"Lumping in the covid test under that model would greatly expand access," he said during a news conference Thursday.
Others argued it would be better for the government to buy the tests and distribute them widely at no charge.
Using private health insurance is "a sucker strategy," added Tinglong Dai, professor of operations management and business analytics at the Johns Hopkins University Carey Business School. "You have to buy this test and then get reimbursed; it's a lot of hassle." In addition, he said, insurance companies eventually raise premiums to recoup their costs. "Nothing is really free," he said.
Public health experts have spent months clamoring for more access to rapid coronavirus testing, warning that the lack of real-time data on infections has had disastrous consequences for containing the virus's spread.
"Free and highly available rapid tests would be a game-changer," said Charity Dean, a former California health official and the CEO of the Public Health Company. "If we had rapid tests at every door for every school, every movie theater, any person can go and get them - just like they can in many other countries - it would enable people to have personal responsibility and know when they're infectious."
Shah, head of Maine's CDC, stressed the continued difficulty that states have had in obtaining rapid at-home tests from manufacturers, as well as getting funding to pay for them. State health departments buy tests in bulk for schools, nursing homes, prisons and other places experiencing local outbreaks.
In Maine, officials have ordered tens of thousands of Abbott's BinaxNOW rapid at-home antigen tests for delivery, but Abbott has not delivered in a timely fashion, Shah said. While there are other authorized rapid tests on the market, state officials need to send the same test to institutions because "that's what they know how to use," Shah said.
Biden also announced that inbound international travelers must be tested for the coronavirus within one day of global departure, regardless of nationality or vaccination status, beginning early next week. That toughens protocols for vaccinated travelers, who had been able to get tested as long as three days before departure. The move, which federal officials had weighed earlier this week, comes after the White House imposed travel restrictions on eight nations in southern Africa following warnings from scientists about the emergence of the omicron variant.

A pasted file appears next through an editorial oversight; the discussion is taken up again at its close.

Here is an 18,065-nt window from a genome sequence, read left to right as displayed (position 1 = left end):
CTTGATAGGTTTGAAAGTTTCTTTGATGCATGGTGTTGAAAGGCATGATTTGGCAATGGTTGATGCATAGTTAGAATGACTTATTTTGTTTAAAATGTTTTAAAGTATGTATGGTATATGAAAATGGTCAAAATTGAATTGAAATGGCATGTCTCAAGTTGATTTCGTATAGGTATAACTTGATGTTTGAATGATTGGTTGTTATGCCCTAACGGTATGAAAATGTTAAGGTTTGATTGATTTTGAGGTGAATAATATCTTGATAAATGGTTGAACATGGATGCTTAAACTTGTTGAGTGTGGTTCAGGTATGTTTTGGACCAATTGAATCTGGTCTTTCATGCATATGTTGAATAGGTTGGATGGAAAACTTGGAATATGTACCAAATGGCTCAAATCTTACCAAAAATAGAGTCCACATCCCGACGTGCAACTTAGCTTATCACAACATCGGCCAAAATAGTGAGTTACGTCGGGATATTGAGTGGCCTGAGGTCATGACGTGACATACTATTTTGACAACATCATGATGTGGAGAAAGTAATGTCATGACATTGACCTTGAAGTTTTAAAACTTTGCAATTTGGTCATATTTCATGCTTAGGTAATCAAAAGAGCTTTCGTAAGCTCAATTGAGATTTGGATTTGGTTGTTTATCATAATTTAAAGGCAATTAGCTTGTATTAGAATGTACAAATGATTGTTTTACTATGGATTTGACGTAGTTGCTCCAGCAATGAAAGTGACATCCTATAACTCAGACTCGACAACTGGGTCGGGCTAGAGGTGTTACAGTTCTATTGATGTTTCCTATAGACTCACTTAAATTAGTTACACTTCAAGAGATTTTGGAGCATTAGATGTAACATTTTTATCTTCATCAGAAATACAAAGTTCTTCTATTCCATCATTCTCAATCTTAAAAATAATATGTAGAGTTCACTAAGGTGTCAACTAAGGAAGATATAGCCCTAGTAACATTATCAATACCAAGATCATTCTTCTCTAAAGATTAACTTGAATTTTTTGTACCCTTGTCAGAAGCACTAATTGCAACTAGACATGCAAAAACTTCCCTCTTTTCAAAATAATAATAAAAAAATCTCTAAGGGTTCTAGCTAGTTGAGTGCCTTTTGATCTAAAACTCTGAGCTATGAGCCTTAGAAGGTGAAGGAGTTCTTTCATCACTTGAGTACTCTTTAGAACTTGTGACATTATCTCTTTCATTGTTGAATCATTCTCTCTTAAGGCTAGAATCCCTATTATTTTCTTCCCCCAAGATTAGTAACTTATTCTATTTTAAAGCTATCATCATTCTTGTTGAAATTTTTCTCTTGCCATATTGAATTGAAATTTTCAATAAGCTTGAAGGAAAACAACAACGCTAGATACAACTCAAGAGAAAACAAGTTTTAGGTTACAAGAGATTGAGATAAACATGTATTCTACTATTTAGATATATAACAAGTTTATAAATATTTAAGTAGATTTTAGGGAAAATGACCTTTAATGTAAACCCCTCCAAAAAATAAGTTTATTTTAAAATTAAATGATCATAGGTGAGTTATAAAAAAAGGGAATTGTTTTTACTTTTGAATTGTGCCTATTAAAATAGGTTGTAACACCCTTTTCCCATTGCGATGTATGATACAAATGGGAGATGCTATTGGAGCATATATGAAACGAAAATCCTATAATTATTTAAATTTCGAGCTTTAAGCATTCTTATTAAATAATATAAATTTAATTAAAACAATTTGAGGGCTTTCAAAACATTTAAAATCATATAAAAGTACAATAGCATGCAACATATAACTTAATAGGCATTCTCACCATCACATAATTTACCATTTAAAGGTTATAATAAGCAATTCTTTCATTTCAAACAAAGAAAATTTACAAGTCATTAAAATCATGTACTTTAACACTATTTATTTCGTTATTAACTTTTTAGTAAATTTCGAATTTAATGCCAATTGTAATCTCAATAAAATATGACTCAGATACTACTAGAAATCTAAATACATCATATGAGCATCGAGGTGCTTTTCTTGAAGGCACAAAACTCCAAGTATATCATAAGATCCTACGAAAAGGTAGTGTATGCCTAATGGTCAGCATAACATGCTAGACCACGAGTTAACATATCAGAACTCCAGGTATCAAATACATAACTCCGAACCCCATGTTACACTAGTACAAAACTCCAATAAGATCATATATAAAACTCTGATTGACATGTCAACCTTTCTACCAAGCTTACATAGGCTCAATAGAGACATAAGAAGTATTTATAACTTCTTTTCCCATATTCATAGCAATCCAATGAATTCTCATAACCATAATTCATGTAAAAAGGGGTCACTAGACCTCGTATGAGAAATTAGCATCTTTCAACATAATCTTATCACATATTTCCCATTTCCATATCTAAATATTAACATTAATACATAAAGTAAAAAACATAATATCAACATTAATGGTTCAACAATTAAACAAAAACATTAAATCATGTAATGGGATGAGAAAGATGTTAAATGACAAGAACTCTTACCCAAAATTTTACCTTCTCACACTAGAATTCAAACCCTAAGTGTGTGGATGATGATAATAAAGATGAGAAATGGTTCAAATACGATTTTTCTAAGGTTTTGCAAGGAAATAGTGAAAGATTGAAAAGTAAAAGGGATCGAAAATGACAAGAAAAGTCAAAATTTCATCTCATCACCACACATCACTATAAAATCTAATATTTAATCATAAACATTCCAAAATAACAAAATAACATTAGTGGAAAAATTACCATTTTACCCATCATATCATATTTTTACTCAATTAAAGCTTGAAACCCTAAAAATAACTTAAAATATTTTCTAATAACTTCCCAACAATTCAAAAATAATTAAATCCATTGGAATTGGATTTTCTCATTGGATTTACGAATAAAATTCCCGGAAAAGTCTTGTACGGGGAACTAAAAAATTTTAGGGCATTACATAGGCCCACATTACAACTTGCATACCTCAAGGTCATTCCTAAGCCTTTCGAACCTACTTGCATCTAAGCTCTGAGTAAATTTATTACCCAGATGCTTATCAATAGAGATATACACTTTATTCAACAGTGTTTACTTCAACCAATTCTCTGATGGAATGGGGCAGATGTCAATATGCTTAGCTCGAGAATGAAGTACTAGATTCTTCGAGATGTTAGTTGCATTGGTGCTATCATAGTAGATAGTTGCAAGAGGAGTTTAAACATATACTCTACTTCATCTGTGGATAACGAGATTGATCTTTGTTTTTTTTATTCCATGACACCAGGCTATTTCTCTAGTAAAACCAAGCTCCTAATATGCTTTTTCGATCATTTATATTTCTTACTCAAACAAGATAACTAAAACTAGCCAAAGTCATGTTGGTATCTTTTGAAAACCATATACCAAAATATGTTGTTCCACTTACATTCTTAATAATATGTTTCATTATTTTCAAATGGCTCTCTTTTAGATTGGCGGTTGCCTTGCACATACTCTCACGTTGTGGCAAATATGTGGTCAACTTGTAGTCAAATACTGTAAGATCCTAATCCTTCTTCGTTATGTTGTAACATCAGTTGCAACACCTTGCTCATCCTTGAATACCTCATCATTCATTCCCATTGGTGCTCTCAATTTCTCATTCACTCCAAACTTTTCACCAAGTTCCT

Celine Gounder, an epidemiologist and infectious-disease specialist who advised Biden's transition team on covid-19 response, said she was unhappy the White House prioritized restrictions and testing for international travelers, while overlooking domestic flights.
"When you think about Texas, it's the size of France - and it operates as its own country in many respects," Gounder said, calling for a renewed focus on how state policies contribute to the virus's spread. "If you're really trying to prevent spread of dangerous variants, you should be providing similar standards across the board," she said.
Asked about additional restrictions on domestic and international flights, White House press secretary Jen Psaki said Thursday that "nothing is off the table" when it comes to controlling the virus's spread. Psaki said the administration is considering what is "most implementable" but noted that "our most important factor is what is going to be most effective."
Biden also extended requirements that travelers wear masks on airplanes, public transportation and trains, as well as in transportation hubs such as airports and bus stations. The measures, which were set to expire in January, will run through at least March 18, and the minimum fine for noncompliance will be doubled to $500. But the administration's plan does not include new masking or vaccination mandates - a move that White House officials characterized as unnecessary and that public health experts said would be difficult to implement.
"I feel like they've kind of maxed out what they can do with mandates, from a political perspective," Gounder said.
Some experts said that renewed shutdowns in the wake of omicron would likely be unnecessary.
"The reason why we had to do broad shutdowns and broad stay-at-home orders in March 2020 was because we were flying blind" and lacked information on the virus or how to fight it, Dean added. "Today . . . we can use the tools at our disposal to execute containment and mitigation with surgical precision."
Biden's plan arrives as White House officials are in constant communication with their counterparts overseas and vaccine manufacturers about the potential impact of the omicron variant.
Biden and his aides have long said his political fortunes are tied to the pandemic response. And after a difficult summer highlighted by climbing covid cases, a chaotic withdrawal from Afghanistan and supply chain disruptions, White House officials were optimistic about shifting the focus to the president's economic agenda as the ravages of the delta variant subsided. But the emergence of a new and potentially more dangerous variant has complicated the president's messaging efforts.
"I expect this not to be the new normal," Biden said Monday when asked if the country should get used to the idea of new variants and occasional rounds of travel restrictions.